Royal Navy’s icebreaker helps scientists’ five-year mission to understand global warming
ROYAL Navy survey ship HMS Protector smashed through nearly 300 miles of Antarctic ice to help scientists begin a five-year mission to understand how west Antarctica is contributing to global sea-level rise.
Working together with British Antarctic Survey’s vessel RRS Ernest Shackleton, the ice breaker crunched her way to a remote Antarctic ice shelf to support a team of around 100 scientists who seek to understand a glacier the size of Great Britain.
The gigantic Thwaites Glacier is melting – accounting for four per cent of the annual sea level rise every year.
Scientists fear the huge mass of ice could eventually collapse, raising the global sea level 80 centimetres – more than two and a half feet – and so are beginning a five-year programme of field activities on the glacier.
With the nearest British and American scientific research stations more than 1,600 kilometres away from the research site, the two ships were called upon to deliver essential heavy stores to the ice edge in preparation for the arrival of the scientists next year.
The two vessels delivered four large tracked vehicles, 14 snow mobiles, numerous sledges, a caboose to act as living quarters, fuel and food to last nearly 5,000 days.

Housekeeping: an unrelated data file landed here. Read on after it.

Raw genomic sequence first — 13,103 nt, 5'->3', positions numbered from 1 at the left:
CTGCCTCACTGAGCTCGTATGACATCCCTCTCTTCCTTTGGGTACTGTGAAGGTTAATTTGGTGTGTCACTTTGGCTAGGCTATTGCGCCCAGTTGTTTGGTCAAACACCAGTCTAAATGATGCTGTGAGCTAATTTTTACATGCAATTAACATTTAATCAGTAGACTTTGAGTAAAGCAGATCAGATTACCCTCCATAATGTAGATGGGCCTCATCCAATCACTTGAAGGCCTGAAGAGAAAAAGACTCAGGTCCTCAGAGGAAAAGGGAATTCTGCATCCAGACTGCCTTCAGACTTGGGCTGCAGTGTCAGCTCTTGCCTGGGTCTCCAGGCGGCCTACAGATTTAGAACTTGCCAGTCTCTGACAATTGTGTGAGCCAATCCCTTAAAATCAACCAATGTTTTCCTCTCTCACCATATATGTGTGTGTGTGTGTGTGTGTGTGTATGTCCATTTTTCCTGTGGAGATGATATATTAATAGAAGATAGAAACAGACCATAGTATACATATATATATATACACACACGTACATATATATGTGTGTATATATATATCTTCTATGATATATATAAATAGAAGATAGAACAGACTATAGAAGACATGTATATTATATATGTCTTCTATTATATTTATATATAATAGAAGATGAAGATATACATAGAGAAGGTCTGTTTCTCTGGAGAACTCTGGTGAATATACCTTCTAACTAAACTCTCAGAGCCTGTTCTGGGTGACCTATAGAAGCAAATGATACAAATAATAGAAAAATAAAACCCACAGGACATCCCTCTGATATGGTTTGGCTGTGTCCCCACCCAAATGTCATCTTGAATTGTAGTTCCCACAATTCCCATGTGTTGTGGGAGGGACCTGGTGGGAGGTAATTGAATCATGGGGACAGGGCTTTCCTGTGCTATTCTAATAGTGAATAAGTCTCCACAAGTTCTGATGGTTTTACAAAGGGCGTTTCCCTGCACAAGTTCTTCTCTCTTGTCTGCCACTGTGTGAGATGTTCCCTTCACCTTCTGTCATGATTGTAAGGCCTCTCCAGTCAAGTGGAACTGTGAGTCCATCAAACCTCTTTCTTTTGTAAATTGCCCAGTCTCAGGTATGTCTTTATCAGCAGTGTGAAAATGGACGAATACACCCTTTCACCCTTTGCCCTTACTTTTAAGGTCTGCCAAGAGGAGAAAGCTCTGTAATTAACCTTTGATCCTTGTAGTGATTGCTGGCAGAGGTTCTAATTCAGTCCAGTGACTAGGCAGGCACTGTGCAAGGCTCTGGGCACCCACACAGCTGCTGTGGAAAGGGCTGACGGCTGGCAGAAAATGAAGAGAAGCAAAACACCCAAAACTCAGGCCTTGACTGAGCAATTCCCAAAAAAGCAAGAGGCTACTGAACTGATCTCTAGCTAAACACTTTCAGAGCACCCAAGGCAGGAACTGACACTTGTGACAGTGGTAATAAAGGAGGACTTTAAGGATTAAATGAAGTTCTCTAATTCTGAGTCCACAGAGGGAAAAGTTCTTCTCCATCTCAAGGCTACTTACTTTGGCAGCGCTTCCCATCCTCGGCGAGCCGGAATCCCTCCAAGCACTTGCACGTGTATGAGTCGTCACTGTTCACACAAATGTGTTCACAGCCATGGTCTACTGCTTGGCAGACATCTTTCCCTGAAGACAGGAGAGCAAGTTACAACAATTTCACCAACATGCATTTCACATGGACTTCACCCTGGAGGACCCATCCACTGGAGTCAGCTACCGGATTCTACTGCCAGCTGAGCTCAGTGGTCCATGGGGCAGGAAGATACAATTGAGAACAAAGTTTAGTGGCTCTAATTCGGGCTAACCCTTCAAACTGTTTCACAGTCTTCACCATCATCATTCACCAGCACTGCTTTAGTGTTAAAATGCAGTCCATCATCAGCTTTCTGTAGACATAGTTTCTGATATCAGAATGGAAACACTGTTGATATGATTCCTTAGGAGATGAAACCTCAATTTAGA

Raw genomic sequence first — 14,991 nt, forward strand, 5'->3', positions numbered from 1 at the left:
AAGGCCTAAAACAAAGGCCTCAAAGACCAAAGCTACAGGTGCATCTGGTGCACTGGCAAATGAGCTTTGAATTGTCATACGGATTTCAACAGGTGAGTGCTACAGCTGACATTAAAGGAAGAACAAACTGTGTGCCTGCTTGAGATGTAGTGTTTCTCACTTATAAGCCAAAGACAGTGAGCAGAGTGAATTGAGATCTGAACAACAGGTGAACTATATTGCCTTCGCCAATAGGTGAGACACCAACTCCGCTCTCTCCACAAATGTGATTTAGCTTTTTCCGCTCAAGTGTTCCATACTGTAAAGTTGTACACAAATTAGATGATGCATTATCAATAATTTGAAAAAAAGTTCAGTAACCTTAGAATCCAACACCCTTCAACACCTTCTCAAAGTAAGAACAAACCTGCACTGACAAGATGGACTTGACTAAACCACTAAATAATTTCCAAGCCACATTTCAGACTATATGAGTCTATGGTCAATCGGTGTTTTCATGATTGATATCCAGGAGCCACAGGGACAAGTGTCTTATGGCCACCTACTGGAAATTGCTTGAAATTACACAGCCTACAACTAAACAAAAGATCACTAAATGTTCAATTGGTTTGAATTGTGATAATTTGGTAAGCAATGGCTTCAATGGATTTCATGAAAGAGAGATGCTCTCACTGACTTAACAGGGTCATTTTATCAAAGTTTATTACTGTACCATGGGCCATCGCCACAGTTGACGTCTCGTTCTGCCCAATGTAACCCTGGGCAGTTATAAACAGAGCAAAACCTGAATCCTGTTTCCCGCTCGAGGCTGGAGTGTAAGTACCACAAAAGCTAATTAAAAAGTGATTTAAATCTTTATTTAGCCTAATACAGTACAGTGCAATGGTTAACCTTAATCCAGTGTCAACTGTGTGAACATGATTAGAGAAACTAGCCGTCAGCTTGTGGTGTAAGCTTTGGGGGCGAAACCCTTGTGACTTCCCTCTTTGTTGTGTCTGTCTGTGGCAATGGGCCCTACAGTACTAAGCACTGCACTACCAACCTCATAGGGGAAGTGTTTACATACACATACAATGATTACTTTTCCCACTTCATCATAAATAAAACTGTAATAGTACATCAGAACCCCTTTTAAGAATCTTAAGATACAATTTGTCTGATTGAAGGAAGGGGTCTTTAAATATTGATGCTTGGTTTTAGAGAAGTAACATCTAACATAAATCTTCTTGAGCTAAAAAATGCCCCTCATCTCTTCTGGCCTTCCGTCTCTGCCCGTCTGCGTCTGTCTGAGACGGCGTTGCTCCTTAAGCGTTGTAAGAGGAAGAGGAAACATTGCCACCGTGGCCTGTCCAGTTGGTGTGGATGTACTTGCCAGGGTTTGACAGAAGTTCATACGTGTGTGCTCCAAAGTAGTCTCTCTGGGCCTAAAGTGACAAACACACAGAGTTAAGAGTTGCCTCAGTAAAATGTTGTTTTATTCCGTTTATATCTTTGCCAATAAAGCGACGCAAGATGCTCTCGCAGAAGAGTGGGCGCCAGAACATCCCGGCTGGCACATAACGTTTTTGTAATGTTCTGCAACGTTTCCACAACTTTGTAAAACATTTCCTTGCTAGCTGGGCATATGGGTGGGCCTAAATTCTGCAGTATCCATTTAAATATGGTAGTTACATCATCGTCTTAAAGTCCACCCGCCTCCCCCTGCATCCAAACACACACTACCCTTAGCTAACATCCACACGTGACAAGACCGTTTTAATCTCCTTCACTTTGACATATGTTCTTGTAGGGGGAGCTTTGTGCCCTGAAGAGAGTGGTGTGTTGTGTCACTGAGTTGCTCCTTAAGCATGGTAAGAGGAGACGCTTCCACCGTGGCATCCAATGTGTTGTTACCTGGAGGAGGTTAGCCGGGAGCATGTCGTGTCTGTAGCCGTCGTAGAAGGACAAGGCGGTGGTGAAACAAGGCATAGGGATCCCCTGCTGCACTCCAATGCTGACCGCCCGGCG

Upon arriving at the Stange Ice Shelf, a team went on to the ice to dig deep holes to secure the ship’s berthing lines. The crew of HMS Protector then worked around the clock for 72 hours with their colleagues from the British Antarctic Survey to offload around 300 tonnes of equipment, machinery and supplies as quickly as possible.
‘It was hard work yet extremely rewarding; having the opportunity to play a small part in such a huge project is something that I will certainly look back on with pride later in my life,’ said Leading Engineering Technician Colin ‘Chappers’ Chapman, part of the team involved in the unloading.
The sailors and Royal Marines took a short break from the lifting and shifting to play rugby, a match organised by HMS Protector’s physical training instructor, David Clayton-Charlesworth.
‘How many people in their life will get the opportunity to play rugby in Antarctica? It is something that just had to be done and was enjoyed by all that took part and watched,’ he said.
Joining in the long-range Antarctic mission have been BAS Twin Otter aircraft and an RAF Hercules, which dropped 70 tonnes of supplies to outlying UK research sites and conducted a low fly-past of Protector while she was berthed at the ice shelf – rounding off a memorable three days at the foot of the world.
BAS Director of Science, Professor David Vaughan, added: ‘Without the assistance of HMS Protector, we just couldn’t have delivered all the necessary cargo to this remote part of West Antarctica in time to begin this vital research programme, which will help us predict future global sea-level rise.
‘This partnership with the Royal Navy has been enormously valuable and the kit they have delivered will mean that our joint UK/US science teams can begin their fieldwork on schedule next year.’
HMS Protector has been away from its home port since September 2015 and will not return home until May next year.
She spends summer in the Southern Hemisphere conducting research on the fringes of the frozen continent and austral winters in milder waters off West and East Africa.